From the scant appendix and docket entries it appears that in September, 1980, the husband was awarded a judgment of divorce nisi and custody of the minor child, that the wife's complaint for divorce was dismissed, and that no timely appeal was filed by the wife. In February, 1981, after hearing a motion filed by the wife for relief from judgment, the judge entered a supplementary judgment which required the wife to transfer her interest in the marital home to the husband upon payment of $2,000, with $3,000 more to be paid "when the home . . . is sold or the plaintiff remarries." The sole matter before us is the wife's appeal from the supplementary judgment. Certain of the judge's findings are attacked as unwarranted by the evidence, but neither the evidence nor a statement of the evidence (Mass.R.A.P. 8[c], as appearing in 378 Mass. 933 ) is before us. See Kunen v. First Agricultural Natl. Bank, 6 Mass. App. Ct. 684 , 687-689 (1978). The judgment, as supplemented, is said to be unjustified in light of various facts elaborately recited but having no substantiation whatever in the record before us. The judge's findings are said to lack the detail contemplated by G. L. c. 208, Section 34, see Bianco v. Bianco, 371 Mass. 420 , 423 (1976); Rice v. Rice, 372 Mass. 398 , 402-403 (1977); Putnam v. Putnam, 5 Mass. App. Ct. 10 , 15 (1977); but the findings track generally the statutory factors, and, while more detail as to certain particulars might be desirable in the abstract, we have no way of knowing whether the judge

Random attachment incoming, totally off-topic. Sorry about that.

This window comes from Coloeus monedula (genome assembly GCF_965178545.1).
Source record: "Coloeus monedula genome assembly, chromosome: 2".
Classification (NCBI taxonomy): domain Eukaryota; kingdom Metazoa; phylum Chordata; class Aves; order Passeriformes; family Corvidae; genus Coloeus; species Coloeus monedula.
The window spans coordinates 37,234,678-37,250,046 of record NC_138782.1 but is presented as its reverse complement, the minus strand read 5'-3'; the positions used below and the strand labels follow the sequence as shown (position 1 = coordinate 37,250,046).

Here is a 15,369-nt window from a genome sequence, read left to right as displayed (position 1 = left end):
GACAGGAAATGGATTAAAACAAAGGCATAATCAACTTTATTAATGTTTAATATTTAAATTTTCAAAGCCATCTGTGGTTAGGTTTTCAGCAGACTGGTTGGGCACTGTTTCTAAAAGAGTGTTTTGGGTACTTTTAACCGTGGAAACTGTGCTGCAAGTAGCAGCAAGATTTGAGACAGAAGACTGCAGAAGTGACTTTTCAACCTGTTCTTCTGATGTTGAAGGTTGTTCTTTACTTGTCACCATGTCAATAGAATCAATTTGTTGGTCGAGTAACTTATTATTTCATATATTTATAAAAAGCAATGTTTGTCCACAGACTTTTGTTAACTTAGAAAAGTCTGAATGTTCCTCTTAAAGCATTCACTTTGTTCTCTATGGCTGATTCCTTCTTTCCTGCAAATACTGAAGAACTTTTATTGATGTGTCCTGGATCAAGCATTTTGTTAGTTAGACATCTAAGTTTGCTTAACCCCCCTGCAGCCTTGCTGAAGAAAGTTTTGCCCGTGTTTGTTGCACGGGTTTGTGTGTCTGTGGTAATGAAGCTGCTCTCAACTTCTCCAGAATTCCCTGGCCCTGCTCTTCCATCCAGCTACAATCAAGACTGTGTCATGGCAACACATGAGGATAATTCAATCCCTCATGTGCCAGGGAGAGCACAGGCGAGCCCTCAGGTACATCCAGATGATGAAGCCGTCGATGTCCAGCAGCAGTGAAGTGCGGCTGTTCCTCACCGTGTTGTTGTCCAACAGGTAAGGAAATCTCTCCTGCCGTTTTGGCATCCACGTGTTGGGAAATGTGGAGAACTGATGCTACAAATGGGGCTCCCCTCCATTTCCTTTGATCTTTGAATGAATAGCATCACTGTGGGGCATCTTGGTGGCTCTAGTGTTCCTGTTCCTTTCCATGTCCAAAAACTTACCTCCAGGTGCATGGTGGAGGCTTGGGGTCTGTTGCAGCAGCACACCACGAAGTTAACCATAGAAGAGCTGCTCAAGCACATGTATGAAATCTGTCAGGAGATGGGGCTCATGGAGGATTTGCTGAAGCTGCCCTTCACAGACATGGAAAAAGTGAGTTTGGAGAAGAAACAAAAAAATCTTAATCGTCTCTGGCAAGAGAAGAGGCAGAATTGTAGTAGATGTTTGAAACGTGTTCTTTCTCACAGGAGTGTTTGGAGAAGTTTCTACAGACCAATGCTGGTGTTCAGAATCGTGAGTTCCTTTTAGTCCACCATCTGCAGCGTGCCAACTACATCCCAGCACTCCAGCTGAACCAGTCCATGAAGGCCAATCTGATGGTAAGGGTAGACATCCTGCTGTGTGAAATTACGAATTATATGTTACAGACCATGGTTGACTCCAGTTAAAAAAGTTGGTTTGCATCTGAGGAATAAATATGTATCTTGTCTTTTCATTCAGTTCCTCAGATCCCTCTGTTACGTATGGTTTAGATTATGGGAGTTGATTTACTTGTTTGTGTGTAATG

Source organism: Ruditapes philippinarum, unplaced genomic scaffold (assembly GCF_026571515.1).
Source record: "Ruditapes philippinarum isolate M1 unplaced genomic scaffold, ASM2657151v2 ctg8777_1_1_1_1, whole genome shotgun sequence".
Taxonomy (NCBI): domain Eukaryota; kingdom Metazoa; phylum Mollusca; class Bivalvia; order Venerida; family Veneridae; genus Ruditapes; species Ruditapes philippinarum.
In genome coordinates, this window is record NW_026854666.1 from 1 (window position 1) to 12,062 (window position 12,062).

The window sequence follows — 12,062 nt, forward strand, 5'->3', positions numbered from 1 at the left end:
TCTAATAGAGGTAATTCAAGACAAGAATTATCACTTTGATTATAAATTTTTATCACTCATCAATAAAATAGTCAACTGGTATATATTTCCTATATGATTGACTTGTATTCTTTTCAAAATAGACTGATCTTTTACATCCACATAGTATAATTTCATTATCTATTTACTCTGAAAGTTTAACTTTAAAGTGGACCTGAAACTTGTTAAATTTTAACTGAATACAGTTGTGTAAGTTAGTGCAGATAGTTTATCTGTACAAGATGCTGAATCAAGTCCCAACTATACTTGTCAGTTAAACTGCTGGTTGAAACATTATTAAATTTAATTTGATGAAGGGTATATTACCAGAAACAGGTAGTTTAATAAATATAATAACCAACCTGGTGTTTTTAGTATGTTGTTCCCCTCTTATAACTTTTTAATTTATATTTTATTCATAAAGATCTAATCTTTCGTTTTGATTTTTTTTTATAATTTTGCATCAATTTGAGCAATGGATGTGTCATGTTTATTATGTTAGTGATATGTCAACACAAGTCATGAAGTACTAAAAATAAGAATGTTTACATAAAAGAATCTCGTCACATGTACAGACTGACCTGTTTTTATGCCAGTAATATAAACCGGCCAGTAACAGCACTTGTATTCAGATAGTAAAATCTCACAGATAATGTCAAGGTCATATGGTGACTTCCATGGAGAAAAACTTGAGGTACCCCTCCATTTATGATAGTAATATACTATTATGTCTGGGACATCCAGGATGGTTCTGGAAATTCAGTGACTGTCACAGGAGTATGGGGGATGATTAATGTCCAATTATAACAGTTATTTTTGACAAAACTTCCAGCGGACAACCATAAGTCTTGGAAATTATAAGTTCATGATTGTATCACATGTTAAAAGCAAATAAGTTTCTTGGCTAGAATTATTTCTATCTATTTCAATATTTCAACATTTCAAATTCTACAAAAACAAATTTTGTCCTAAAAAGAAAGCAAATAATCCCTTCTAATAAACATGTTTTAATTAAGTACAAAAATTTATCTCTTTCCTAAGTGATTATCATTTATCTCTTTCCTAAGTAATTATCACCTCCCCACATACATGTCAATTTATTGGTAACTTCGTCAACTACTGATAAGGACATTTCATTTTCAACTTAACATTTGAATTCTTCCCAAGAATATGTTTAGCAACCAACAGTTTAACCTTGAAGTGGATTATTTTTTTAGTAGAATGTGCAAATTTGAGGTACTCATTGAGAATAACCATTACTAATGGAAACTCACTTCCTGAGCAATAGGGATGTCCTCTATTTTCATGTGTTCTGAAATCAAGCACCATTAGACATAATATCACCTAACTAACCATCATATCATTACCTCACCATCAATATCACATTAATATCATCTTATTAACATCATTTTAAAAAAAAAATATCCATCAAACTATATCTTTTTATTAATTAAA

could have made more detailed findings on the basis of the evidence before him. The findings on their face warrant the modest property settlement ordered; the case does not appear to fall within the principle alluded to in Putnam v. Putnam, supra at 17, that no division should be ordered where the evidence introduced by the parties does not warrant findings comprehensive of the statutory factors. Lastly, it is not made to appear that the judge placed undue weight on the wife's conduct, the disposition made by the supplementary judgment being seemingly consonant with needs, resources, and contributions of the parties, as well as general equitable considerations to the extent that they can be gleaned from the limited record. Contrast Putnam v. Putnam, supra.
Supplementary judgment affirmed.